exam with four questions equally weighted). Jot down a series of headings with key points,
including concepts, theories, names, examples. Then decide what to include and what to
The other reason why it’s important to plan is that under the stress of the exam, it’s easy for
the mind to go blank in mid-question. If this happens, you will find it easier to bring your
thoughts together again if you have a plan of what you are going to say.
Using time productively
Exams are highly time-pressured events, and it’s important to use the time productively and
to avoid the common trap of having far too little time for the last question.
Plan your time strategically – look at the weighting of the marks, and allow proportionally
more time to questions with a larger weighting. Assuming four questions of equal
weighting, and time spent at the beginning reading the paper, allocate the same amount of
time to each question. If you find yourself running out of time on a question, draw it to a
close, and go on to the next question.
If you are likely to freeze up under pressure, it’s probably best to start writing fairly soon
(although not before having done a proper plan). Attempt your ‘best’ question close to the
beginning of the exam, when you are at your freshest.
Once you have done the first question, rough out the plans for your other questions, so that
you will avoid having to plan close to the end of the exam, when you are feeling under
pressure to finish.
It will be beneficial if you can finish early, and allow five minutes to readthrough your
If you do run out of time, write part of your answer to the last question, and write notes,
keywords or short sentences forthe rest. Most examiners will give some credit for this.
Techniques to avoid going blank
Having a plan means you are less likely to go blank in the middle of a question, but should
this still happen, go on to the next question and come back to the one you were tackling
Another way of avoiding these blank moments is to allow yourself to jot down notes
whenever ideas come into your head, even though these concern another question
(although obviously in a place separate from the question you are currently answering,
perhaps on a separate piece of paper from the exam book).
Although there will be some tolerance for this, and no examiner will expect perfect
handwriting, it’s important to be as neat as possible under the circumstances.
Start each question on a new page, and make sure that you number questions correctly.
Write your plan in your exambook, but make sure that you cross out any notes so that they
are not confused with your answer.
Northedge, A. (2005), The Good Study Guide, The Open University, Buckingham, UK
A revision strategy
Options: Print view
Because of its association with exams, the word revision
often evokes doom and despondency, nights spent on
last minute cramming of notes that can be regurgitated
under timed – and hence stressful – conditions.
Planning a revision timetable
Creative revision strategies
Using past exam papers
Maintaining a positive attitude
However, effective revision has little to do with either cramming or rote learning. Rather it
should be part of a planned and creative process that consolidates course learning, and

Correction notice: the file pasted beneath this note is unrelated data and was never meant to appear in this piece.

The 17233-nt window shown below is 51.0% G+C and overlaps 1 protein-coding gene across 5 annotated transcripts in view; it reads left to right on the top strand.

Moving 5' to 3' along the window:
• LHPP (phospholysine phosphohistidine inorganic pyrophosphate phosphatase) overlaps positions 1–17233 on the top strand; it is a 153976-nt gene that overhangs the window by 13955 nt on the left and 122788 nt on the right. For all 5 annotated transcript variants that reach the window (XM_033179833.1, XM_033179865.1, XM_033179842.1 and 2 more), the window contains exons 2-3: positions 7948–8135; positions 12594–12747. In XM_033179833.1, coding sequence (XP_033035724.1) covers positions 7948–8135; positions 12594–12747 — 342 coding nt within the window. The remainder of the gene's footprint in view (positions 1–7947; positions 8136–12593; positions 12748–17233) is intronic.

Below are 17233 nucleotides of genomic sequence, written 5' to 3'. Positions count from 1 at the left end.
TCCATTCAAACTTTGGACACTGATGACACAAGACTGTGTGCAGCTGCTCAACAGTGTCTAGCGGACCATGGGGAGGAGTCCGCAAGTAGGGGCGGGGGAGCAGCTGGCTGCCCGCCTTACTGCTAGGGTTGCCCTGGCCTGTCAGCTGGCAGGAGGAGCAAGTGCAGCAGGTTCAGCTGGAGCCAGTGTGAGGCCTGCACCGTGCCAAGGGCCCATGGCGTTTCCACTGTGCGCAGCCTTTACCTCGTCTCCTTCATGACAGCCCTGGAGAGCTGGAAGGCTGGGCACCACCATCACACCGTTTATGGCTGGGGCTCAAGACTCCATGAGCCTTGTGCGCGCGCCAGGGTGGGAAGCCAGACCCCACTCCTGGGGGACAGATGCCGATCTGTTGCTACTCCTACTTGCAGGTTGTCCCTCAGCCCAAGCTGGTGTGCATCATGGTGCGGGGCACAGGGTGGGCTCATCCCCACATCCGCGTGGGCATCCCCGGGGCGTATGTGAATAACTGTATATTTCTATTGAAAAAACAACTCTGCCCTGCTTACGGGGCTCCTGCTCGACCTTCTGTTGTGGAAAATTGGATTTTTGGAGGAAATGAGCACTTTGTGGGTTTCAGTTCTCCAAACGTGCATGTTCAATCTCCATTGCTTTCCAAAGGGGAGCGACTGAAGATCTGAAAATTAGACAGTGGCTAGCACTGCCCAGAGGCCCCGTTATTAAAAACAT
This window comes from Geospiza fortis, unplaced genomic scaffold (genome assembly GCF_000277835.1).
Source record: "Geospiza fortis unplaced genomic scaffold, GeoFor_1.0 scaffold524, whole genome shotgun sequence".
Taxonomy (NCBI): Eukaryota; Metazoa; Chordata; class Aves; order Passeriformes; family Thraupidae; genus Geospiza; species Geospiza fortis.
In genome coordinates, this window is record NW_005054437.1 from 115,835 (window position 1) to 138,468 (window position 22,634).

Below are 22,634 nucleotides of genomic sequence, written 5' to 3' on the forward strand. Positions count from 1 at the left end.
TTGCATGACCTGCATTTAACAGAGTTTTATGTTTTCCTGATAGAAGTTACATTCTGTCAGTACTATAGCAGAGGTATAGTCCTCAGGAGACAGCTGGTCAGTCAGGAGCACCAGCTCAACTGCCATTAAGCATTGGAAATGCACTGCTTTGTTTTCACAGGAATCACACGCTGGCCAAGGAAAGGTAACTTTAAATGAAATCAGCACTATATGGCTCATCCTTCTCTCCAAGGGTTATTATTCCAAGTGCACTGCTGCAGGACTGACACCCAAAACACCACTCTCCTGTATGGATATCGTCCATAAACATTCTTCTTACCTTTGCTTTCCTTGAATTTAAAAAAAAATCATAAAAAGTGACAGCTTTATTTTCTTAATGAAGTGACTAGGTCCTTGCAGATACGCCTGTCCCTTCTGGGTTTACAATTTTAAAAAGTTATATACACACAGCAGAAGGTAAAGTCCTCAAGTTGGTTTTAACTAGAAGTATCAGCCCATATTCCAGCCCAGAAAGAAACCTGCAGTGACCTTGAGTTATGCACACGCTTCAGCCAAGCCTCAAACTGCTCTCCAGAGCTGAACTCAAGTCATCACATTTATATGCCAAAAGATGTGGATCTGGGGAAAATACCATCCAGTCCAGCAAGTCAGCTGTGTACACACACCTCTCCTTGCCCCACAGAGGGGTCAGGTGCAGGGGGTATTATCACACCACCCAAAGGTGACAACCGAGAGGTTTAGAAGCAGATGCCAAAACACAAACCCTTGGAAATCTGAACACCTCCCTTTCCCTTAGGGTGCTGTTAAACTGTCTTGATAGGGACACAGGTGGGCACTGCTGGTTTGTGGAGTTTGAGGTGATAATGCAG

helps you see how different parts interrelate, giving you a holistic knowledge of your
Planning a revision timetable
Revision should not be done piecemeal and haphazardly, but as a series of planned
activities. It should be seen as a project, with a series of distinct but interrelated tasks,
linked by a timeline.
Ideally, you should approach your studies throughout the year with a ‘revision mentality’,
having regular reviews of topics as you study, but you should start seriously thinking about
the revision two months before the exam date.
Analysing the problem
You first task is to analyse what it is you have to revise. For example, if you have an exam
for a marketing course, it does not mean that you necessarily have to revise every part of
Your first task should be to find out as much as possible about the exam. You can do this
Getting hold of past exam papers and looking at the types of questions and how
they are organized. How many sections are there, how many questions per section?
Are the questions and sections weighted equally in terms of marks? How do the
questions relate to the course content? What are the types of response that the
questions dictate? Are they multiple choice (requiring selection out of a choice of
predetermined answers) or do they require essay type answers? If the questions
have different parts, what is the mark weighting?
Talking to your course tutor, who should be able to give you information about the
exam. Many course tutors provide revision sessions as part of the course.
Sorting out your course notes
You may be the sort of organized person who has all your coursenotes neatly filed in one
folder, separated by tabs for different parts of the course. But then again you may not, in
which case your first task is to assemble all your notes for one course and then sort them
out into topic (this may well fit into particular weeks, for example, week 1= what is
marketing, week 2 = market segmentation etc.). You should include lecture notes, notes
from books, journal articles etc., assignments, handouts etc.
Overall this exercise should give you a good idea of the overall shape of the course, and
how bits of it fit together.
Deciding on priorities
You will not be able to revise the whole of the course; you therefore need to select
particular topics and revise them well, rather than attempting to memorize everything. You
should make sure that you revise sufficient topics to enable you to answer a range of exam
questions – for example, five topics for three questions (don’t just revise the topics that
didn’t come up on the exam last year.)
Preparing the timetable
Once you have decided what you need to revise, you should make yourself a timetable.
You can do this using your computer, using the ‘Table’ facility in Word, Excel or (perhaps